Imagine you are driving an automobile with a high-performance suspension. You are on a perfectly straight stretch of road, with smooth pavement. Get yourself up to, say, 65 miles per hour (100 km/h). Got it pointed down the middle of the road?
OK, close your eyes, let go of the steering wheel and wait. (Actually closing your eyes is optional.)
Can you predict what will happen, more likely sooner than later?
It doesn’t matter how “stable” your car is.
There are small, random things that are eventually going to cause your car to drift away from the centerline and off the road, into the ditch on one side, or over the cliff on the other. (Didn’t I mention those?)
I often see people set up a well performing process and treat it the same way – as though it will continue to work the same way forever, without any intervention.
But your process is going to encounter random chatter, and when it does, what typically happens?
In most cases, the team members can find a way to work around the issue, and likely continue to get things done, though they will have added a bit of friction, requiring a bit more effort, to do so. They will add a redundant check to make sure no mistake got made. They will add some inventory under the work bench, in case something runs out. They will carry the product over to the other machine because the one they are supposed to use isn’t working as it should be.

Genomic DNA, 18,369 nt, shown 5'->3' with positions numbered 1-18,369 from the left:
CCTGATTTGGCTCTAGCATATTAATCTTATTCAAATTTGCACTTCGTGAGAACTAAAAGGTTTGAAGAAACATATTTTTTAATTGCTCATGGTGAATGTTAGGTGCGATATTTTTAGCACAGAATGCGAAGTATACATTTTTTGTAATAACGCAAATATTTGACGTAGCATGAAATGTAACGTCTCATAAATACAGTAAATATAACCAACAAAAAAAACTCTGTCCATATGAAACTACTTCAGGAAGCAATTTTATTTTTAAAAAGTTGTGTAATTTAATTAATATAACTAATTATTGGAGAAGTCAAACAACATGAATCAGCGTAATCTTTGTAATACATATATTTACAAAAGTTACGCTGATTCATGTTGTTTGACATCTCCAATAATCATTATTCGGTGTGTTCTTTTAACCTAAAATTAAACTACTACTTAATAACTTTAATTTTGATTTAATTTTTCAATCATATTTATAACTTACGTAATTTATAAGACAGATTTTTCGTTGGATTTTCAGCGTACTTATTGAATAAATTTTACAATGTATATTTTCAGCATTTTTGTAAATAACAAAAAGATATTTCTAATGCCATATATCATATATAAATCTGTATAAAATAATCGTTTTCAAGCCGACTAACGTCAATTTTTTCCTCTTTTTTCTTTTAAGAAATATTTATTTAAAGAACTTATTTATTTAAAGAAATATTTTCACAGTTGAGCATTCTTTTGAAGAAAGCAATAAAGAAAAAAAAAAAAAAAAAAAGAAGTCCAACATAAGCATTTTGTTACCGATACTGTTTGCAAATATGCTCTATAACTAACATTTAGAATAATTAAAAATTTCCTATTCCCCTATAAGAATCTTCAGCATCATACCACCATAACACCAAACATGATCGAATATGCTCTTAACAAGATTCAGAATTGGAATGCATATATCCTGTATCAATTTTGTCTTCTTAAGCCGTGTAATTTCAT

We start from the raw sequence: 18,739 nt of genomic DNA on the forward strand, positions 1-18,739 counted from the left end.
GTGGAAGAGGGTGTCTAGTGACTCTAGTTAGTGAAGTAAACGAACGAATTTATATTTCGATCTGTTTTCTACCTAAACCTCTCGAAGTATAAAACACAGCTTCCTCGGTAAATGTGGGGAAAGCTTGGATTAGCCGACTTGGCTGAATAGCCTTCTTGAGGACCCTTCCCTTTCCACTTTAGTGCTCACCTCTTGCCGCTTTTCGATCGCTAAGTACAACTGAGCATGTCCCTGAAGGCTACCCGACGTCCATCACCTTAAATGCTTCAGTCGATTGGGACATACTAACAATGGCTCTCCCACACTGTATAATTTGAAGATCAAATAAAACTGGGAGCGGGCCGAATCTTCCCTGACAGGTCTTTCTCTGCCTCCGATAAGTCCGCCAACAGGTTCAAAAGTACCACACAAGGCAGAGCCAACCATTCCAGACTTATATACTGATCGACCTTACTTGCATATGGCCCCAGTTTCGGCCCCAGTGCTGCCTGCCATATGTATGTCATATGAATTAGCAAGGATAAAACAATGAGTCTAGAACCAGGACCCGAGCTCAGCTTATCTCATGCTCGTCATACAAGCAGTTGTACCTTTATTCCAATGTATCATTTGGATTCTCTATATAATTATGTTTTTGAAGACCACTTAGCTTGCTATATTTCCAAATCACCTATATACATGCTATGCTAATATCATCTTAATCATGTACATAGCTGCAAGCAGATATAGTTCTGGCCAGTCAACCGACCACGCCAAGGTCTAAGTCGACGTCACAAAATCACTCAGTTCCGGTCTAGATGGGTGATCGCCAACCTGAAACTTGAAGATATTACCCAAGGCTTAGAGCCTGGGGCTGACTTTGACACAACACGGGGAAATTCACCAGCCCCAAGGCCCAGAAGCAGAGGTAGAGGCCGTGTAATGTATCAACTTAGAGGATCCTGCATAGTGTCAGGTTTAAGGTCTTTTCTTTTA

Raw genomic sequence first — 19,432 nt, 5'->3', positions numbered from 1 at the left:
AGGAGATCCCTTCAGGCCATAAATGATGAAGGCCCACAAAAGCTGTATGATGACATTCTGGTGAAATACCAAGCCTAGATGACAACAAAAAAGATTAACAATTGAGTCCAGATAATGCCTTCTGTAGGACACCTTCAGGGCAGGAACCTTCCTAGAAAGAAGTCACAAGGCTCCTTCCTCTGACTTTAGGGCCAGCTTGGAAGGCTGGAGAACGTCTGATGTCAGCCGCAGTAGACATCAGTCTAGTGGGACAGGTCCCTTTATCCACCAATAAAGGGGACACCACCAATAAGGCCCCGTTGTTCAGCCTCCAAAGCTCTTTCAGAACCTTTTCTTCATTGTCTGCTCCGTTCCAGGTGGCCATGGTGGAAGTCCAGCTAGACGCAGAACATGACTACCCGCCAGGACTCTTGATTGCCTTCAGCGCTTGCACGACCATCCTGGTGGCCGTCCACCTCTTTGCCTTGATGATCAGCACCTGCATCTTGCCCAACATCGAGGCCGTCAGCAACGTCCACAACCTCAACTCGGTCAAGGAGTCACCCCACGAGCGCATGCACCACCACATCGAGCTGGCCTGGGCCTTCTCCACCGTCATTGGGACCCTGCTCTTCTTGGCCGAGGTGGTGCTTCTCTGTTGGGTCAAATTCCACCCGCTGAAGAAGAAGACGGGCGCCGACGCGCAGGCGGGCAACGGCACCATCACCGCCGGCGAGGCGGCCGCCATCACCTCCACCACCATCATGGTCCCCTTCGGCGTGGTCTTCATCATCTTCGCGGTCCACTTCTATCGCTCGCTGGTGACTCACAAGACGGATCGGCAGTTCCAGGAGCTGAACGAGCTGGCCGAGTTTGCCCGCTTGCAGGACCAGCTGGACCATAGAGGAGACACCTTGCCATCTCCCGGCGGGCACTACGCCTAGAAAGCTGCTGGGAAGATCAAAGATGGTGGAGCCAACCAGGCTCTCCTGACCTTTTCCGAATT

They will clean up the spilled coolant, catch the leaking oil.
They’ll tap out paint clogged or unthreaded holes, cut wires that are delivered too long to length, even drill new holes to mount the part that doesn’t fit.
In the office, they get one more signature, send an email to back-up the “unreliable” ERP messages, and make screen prints so they can enter the data into another system.
“Waste is often disguised as useful work.”
All of this easily goes unnoticed, and eventually (maybe) the process becomes cumbersome enough that someone decides to address it with an improvement activity. And the cycle starts again.
How do we stop the cycle?
The point of intervention is in the last paragraph… “All of this goes unnoticed.”
It isn’t a matter of standing and watching for problems. Sakichi Toyoda figured that out almost 100 years ago. It is about designing your process to detect anomalies in either execution (how it is done, how long it takes) or results immediately, signal, and trigger some kind of response.
Here are some fundamental questions to ask yourself:
Before the process even begins, does the team member have everything he needs to succeed? How does he know? I’m talking about parts, information, tools, air pressure, assistance… whatever you know is needed to get the job done.
If the team member doesn’t have everything needed exactly what do you want him to do?
Is the team member carrying out the process in a way that gets the desired result? How does she know? Is there a sequence of steps that you know will give her the result you want? What alerts her if one of them is skipped?